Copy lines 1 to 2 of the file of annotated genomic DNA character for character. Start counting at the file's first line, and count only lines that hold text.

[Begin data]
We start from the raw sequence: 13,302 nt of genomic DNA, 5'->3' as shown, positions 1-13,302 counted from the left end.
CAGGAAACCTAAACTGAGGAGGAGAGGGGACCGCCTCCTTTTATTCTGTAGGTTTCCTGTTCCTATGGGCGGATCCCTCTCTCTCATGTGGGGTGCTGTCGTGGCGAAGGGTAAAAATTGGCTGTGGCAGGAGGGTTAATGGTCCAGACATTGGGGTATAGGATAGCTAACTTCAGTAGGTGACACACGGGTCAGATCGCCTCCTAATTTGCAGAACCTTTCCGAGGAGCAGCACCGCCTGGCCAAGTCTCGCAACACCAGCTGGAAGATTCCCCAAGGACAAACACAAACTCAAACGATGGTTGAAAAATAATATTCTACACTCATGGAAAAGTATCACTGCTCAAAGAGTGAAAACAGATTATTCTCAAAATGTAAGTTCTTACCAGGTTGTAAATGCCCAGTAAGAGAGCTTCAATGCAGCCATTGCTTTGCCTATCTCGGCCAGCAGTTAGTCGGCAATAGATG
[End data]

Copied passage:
We start from the raw sequence: 13,302 nt of genomic DNA, 5'->3' as shown, positions 1-13,302 counted from the left end.
CAGGAAACCTAAACTGAGGAGGAGAGGGGACCGCCTCCTTTTATTCTGTAGGTTTCCTGTTCCTATGGGCGGATCCCTCTCTCTCATGTGGGGTGCTGTCGTGGCGAAGGGTAAAAATTGGCTGTGGCAGGAGGGTTAATGGTCCAGACATTGGGGTATAGGATAGCTAACTTCAGTAGGTGACACACGGGTCAGATCGCCTCCTAATTTGCAGAACCTTTCCGAGGAGCAGCACCGCCTGGCCAAGTCTCGCAACACCAGCTGGAAGATTCCCCAAGGACAAACACAAACTCAAACGATGGTTGAAAAATAATATTCTACACTCATGGAAAAGTATCACTGCTCAAAGAGTGAAAACAGATTATTCTCAAAATGTAAGTTCTTACCAGGTTGTAAATGCCCAGTAAGAGAGCTTCAATGCAGCCATTGCTTTGCCTATCTCGGCCAGCAGTTAGTCGGCAATAGATG